Jan 13, 2019/EqualOcean/- Investment bank has begun preparing listing materials for Luckin Coffee regarding an initial public offering (IPO) on The Stock Exchange of Hong Kong Limited ("SEHK"), EqualOcean was told by people familiar with this matter on Sunday.
Founded in October 2017, starting trial operation in Jan 2018, Luckin has ambitions to challenge Starbucks in China, whose comparable store sales in China up 1% in Q4 FY 2018 (see this article). The company raised two rounds funding of USD 400 million, gaining a valuation of USD 2.2 billion after raising USD 200 million in the latest series B funding round on Dec 12, 2018.
The company chases after scale and speed, and emphasises on delivery and tech-centric users values.
Luckin has opened 2,073 stores in China, covering all the core business districts, and aims to open 2,500 shops in 2019, adding up to 4,500 in total. CNY 1 billion (USD 158 million) has been burned into subsidies and to educate the customers as of July 2018(see more in this article). The Seattle-based behemoth coffee chain Starbucks has opened 585 new stores in China in the past 2018 fiscal year, adding up to over 3,600 stores in the country.
Luckin recorded a loss of CNY 857 million (USD 128.55 million) for the first three-quarters last year. Disclosed numbers of Luckin also showed that average price per cup was CNY 10.21 (USD 1.53) and average cost per cup (excludes administrative costs and marketing costs) was CNY 22 (USD 3.3). The company estimated the revenue in 2018 should be CNY 763 million (USD 114.45 million), and its target revenue in 2021 is CNY 18.5 billion (USD 2.78 billion).
Luckin claimed that in less than one year, the company has sold more than 85 million cups of coffee to 12 million customers as of Dec 2018.
Luckin is backed by two lead investors including Singapore sovereign wealth fund GIC Pte Ltd and China International Capital Corp Ltd.
There are two capitals we need to address among Luckin’s pool of investors, Legend Capital (君联资本) and Centurium Capital (大钲资本), who has the deep connection with DiDi Chuxing’s rival UCAR (神州优车, NEEQ:838006). Centurium Capital has invested in Ucar Capital in 2017 and Legend Capital has participated in investment for CAR Inc, UCAR’s parent company, reported by Sohu.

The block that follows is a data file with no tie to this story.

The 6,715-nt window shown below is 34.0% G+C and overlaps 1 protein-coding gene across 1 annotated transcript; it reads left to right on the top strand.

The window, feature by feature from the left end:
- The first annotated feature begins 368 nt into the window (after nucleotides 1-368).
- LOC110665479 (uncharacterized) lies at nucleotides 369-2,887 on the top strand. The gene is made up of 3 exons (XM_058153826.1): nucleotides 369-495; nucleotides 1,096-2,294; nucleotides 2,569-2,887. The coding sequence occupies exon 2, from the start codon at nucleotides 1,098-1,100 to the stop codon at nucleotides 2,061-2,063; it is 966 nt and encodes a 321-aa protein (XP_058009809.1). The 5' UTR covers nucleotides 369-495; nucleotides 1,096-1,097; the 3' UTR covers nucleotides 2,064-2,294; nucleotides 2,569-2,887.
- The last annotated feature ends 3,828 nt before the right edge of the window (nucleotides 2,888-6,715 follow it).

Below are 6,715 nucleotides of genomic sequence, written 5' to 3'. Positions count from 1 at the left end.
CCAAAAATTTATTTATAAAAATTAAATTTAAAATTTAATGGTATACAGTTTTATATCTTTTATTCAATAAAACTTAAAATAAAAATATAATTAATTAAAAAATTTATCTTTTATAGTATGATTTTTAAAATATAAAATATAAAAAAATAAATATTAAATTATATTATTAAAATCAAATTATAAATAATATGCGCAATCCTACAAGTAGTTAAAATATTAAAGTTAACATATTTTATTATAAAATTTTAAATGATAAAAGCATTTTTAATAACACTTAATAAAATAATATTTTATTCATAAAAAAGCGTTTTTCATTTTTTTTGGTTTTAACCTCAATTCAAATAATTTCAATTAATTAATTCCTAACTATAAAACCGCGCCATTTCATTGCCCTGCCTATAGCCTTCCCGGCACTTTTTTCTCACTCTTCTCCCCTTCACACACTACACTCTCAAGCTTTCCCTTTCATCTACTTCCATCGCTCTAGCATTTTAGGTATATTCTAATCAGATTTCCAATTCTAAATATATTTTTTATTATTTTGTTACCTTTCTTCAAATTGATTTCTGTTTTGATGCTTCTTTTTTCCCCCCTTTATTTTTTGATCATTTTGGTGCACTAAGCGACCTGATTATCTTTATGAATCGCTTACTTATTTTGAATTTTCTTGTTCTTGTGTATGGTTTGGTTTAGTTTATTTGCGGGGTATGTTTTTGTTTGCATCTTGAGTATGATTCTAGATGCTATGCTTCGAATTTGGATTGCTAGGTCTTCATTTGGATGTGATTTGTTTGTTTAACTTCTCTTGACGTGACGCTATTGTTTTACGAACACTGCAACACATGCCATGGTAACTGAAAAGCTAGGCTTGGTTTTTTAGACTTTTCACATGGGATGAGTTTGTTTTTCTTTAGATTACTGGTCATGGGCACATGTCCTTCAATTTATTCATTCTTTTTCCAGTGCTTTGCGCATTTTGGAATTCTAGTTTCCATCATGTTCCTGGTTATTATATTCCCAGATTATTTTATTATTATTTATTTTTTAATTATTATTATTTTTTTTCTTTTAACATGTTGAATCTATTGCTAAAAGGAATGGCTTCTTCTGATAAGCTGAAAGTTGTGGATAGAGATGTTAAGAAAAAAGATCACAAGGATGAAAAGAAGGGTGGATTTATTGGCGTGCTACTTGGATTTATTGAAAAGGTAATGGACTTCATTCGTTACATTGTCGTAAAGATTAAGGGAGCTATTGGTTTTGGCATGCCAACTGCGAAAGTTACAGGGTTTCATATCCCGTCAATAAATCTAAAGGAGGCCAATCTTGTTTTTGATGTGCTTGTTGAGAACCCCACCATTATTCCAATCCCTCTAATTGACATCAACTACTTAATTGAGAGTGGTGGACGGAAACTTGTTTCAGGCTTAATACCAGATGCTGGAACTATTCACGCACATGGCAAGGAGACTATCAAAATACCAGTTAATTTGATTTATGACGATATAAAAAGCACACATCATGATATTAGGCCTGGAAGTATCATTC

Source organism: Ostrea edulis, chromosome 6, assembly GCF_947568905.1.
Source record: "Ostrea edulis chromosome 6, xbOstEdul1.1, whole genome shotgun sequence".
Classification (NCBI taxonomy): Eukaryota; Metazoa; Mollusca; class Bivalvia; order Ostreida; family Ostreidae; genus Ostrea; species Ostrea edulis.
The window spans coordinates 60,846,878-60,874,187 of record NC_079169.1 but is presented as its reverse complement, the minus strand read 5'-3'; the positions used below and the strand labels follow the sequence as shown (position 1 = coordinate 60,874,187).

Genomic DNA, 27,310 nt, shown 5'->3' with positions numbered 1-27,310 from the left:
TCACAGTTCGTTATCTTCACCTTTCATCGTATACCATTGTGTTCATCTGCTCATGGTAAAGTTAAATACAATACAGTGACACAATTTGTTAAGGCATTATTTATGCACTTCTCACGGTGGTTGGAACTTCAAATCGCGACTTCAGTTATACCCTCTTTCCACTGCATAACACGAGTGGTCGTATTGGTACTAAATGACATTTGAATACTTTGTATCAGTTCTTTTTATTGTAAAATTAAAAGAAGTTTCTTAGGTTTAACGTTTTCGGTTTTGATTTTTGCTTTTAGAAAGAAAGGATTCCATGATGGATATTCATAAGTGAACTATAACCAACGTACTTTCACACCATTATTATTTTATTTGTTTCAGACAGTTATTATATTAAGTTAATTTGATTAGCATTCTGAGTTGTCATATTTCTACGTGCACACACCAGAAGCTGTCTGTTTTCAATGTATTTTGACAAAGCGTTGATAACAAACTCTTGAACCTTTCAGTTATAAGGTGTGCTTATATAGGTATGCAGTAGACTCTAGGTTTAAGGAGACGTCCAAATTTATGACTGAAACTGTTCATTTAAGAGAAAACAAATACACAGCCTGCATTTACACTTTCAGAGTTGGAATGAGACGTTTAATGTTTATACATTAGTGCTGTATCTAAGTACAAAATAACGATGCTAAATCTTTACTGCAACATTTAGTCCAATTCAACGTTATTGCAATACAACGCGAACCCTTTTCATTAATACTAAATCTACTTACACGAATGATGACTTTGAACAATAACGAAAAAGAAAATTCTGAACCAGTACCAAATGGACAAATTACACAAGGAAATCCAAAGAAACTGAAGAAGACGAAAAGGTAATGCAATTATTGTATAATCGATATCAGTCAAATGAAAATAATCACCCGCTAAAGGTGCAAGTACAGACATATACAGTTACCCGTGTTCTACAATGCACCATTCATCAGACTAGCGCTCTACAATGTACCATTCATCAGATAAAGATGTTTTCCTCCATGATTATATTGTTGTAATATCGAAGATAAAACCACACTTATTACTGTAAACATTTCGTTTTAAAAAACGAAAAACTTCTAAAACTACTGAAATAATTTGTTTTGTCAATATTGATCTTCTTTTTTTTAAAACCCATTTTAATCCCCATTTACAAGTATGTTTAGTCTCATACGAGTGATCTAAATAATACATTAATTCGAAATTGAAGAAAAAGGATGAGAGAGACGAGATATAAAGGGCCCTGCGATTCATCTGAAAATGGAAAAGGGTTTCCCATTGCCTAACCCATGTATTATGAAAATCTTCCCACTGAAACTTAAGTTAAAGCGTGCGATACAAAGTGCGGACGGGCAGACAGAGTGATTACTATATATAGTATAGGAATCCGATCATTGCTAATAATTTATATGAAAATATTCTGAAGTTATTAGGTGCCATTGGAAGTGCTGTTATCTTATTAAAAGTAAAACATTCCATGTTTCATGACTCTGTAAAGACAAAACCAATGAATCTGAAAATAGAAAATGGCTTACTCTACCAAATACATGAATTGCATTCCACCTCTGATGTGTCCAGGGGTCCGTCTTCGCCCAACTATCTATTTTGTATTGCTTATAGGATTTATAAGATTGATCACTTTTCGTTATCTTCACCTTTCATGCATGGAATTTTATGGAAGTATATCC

As we discussed before, LU Zhengyao (陆正耀), one of the investors of the company’s angel round funding, is the Chairman and CEO of UCAR. QIAN Zhiya (钱治亚) was the former COO of UCAR. Luckin is headquartered in Xiamen, a southern city in China, and UCAR lent an area in its new building for Luckin there. Public relation department of UCAR is in charge of Luckin’s PR.
“There is no point talking about profit,” said YANG Fei (杨飞), the company’s chief marketing officer, replying to all the question noise outside.
“I don’t have a timeline for profit,” QIAN told Reuters at the firm’s Beijing headquarters as she sipped her third Luckin coffee of the day. “For us, what we care about now is the number of users and if they are coming back to us, whether they recognize us, whether we can take market share.”
It's true, the coffee selling company aims at something beyond coffee, for instance, traffic pool. Luckin is deeply rooted with UCAR. UCAR currently operates four main product lines: Car Inc, its Hong Kong-listed car rental arm, Shenzhou Zhuanche, chauffeured car services, as well as an online car marketplace and a car loan service.
The ride-hailing UCAR has led CNY 2.2 billion (USD 320 million) investment in electric car maker Xpeng Motors. Relying on Xpeng’s EVs and Luckin’s current millions of customers, and also huge imaginary space for the connection of EVs and autonomous driving, we can assume UCAR is building a Mobility-as-a-Service ecosystem to confront DiDi.
Legend Capital is a subsidiary of Lenovo (previous name: Legend), which has led numbers of investments and released its original solutions in healthcare and education industry. Luckin’s data, for someday, can be not only used in the coffee selling process like product design, distribution of stores, order prediction, but more on education, mobility, and healthcare scenarios.
Going public is not a battle against Starbucks for Luckin, even the company has claimed to overtake Starbucks in China, but more competitors. Winning in coffee business is not the ultimate mission, more customers and turning data into money is the mission, instead.